Moving to the Big East is a big win for the University of Memphis.
You can spin some bad-news stories into good news. And you can spin some good-news stories into bad news. But there’s no way to see the story of the University of Memphis getting into the Big East Conference as anything but good news for the university, its teams and fans, and the city of Memphis.
Within a day of the announcement in February, I was in touch with super-booster Harold Byrd, FedEx CEO Fred Smith, Fogelman College of Business Dean Rajiv Grover, and former U of M journalism teacher and long-time Washington, D.C., resident Bob Levey. They get around, and some of them have had their differences with the U of M athletic department over facilities and personnel. But in this case, all of them were as delighted as the crowd that gave athletic director R.C. Johnson a standing ovation when he announced, “By golly, we did it.”
Smith noted that the Tiger basketball team will be playing in Madison Square Garden and other big-time arenas, and that will make sponsorships more attractive to major corporations who wouldn’t give Conference USA cities a second look.
Byrd is one of the Tigers’ biggest fans but a critic of the administration for not pushing for an on-campus stadium. For now at least, that issue is forgotten.
“The university is now a BCS school on the ‘inside.’ It is in a much, much stronger position going forward regardless of what happens in the future with BCS conference changes,” he says.
Grover, whose previous stops in academia include a Big East member, the University of Pittsburgh, likes the challenge.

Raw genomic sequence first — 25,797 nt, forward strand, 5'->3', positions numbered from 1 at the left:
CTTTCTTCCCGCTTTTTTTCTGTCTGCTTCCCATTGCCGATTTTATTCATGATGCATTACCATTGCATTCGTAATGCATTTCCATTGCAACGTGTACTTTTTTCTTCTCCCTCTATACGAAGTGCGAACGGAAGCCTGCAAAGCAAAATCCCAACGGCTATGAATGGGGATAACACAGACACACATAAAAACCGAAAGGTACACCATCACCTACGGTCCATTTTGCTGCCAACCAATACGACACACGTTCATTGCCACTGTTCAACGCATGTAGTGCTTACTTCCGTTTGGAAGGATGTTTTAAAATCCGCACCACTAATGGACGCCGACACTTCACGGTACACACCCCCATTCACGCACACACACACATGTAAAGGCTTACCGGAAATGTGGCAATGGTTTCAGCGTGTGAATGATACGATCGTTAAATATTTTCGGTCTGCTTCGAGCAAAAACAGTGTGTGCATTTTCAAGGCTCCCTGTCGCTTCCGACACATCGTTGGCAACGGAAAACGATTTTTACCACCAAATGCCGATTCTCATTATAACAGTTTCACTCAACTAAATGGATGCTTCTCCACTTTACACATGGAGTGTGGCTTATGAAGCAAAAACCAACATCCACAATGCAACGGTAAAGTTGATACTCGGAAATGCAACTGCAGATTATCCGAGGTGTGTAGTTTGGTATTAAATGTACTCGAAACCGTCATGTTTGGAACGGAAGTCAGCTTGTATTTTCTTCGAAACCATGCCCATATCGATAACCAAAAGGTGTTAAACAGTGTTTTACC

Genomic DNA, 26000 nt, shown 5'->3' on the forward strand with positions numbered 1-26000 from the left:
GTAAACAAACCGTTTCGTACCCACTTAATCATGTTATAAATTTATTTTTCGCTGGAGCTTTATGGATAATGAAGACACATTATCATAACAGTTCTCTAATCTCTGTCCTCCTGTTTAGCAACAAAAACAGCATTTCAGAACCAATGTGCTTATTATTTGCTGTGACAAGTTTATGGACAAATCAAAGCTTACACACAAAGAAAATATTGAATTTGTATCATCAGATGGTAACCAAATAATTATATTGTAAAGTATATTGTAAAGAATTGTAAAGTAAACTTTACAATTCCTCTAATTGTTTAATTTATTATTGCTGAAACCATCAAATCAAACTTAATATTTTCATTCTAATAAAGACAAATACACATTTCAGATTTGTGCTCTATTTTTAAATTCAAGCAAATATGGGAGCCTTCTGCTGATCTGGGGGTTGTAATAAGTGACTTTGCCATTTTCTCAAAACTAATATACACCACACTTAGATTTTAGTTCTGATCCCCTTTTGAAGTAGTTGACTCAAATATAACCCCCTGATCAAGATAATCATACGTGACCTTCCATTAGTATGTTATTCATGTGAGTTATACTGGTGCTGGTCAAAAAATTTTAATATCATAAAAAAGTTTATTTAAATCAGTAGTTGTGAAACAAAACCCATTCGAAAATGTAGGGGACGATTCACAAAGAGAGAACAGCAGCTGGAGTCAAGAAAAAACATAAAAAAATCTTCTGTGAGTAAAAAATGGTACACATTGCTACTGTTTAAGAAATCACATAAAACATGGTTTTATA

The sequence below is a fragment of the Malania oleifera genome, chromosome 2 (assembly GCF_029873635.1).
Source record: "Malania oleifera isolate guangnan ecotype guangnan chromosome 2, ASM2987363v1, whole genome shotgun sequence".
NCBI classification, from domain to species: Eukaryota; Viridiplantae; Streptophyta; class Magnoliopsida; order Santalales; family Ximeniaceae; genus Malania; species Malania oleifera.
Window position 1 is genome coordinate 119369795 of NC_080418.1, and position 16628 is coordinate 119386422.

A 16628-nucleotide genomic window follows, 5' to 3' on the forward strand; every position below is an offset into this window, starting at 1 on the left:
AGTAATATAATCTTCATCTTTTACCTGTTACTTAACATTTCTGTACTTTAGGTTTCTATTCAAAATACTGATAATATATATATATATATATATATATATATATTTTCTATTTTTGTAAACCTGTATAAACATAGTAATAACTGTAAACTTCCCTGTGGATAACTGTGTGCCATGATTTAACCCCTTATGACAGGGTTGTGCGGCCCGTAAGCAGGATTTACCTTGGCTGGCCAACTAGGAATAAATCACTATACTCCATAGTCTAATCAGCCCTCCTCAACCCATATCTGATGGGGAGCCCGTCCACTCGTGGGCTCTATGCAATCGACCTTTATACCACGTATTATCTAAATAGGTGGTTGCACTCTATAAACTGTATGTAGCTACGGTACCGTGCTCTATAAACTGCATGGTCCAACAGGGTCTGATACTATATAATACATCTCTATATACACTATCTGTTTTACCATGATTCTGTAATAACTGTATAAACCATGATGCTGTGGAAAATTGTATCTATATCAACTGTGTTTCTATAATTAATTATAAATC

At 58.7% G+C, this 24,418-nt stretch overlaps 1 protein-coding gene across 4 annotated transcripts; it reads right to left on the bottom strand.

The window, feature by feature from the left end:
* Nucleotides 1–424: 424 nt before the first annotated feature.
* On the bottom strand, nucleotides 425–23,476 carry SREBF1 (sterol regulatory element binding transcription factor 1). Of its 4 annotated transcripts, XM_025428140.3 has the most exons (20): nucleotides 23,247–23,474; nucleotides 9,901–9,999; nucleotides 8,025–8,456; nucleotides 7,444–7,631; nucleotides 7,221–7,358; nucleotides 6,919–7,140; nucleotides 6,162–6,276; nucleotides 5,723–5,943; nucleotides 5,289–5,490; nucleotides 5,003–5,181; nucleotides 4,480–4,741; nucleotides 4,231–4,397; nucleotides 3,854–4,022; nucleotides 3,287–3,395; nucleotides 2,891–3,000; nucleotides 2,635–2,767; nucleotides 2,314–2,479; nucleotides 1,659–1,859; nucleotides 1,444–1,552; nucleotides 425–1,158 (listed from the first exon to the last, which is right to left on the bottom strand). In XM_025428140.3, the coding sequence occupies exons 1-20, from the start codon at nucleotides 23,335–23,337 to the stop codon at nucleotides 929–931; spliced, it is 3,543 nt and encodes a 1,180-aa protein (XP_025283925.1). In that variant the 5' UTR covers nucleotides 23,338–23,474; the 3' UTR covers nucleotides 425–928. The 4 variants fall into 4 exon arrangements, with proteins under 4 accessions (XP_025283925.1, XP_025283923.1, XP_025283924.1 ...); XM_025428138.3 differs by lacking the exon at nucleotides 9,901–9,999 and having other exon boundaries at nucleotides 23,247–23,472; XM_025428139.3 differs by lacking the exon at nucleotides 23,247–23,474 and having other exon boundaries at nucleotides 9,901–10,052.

“Good for us,” he says. “Now we have to deliver. I like that. We will be forced to get our act together.”
Levey, former columnist and sportswriter for The Washington Post who covered basketball back in the day, called it “huge news.”
I agree. My rooting interest in the Tigers waned when they diluted the basketball schedule and stopped playing Louisville, Cincinnati, and other schools from the old Metro Conference. And the football team simply had no chance when the opposition was UAB or Arkansas State in the Liberty Bowl and a Big Ten or Southeastern Conference game was playing on the big screen in my living room. Not that Memphis beat either of those teams last year. Memphis could well lose to Boise State in a couple of years, but that’s a hot team right now and, along with thousands of other casual fans, I would pay to see them.
Stronger schedules should keep the near-sellouts coming at FedExForum for basketball and boost football attendance to over 30,000 a game at the 62,000-seat Liberty Bowl. And that would make Tiger Lane look more like a good investment instead of an eight-days-a-year tailgating area for a few thousand die-hards.
Memphis has done a good job with academics for athletes, raising the GPA to a 3.19, according to the university. But it’s no secret that Tiger basketball thrived on one-and-dones like Derrick Rose and Tyreke Evans and graduates of private-school basketball “academies.” Football gets the SEC leftovers, junior-college transfers, and an occasional diamond like DeAngelo Williams. The Big East affiliation should make it easier to recruit better athletes and better students.
And one part of the story that has not received much attention is the minor sports in which Memphis already holds its own with the best in the nation. Earlier this year, the Tiger men’s tennis team beat the University of Tennessee in a thrilling come-from-behind 4-3 match.
The name “Big East” needs some work with San Diego State and Boise State in the fold, but so do “Big Ten” and “Pac Ten” in the day of the super-conferences.
Memphians will happily take some geographic confusion for the sake of stronger competition, bigger crowds, and better games. Bring on Boise State. Who’d have thought it?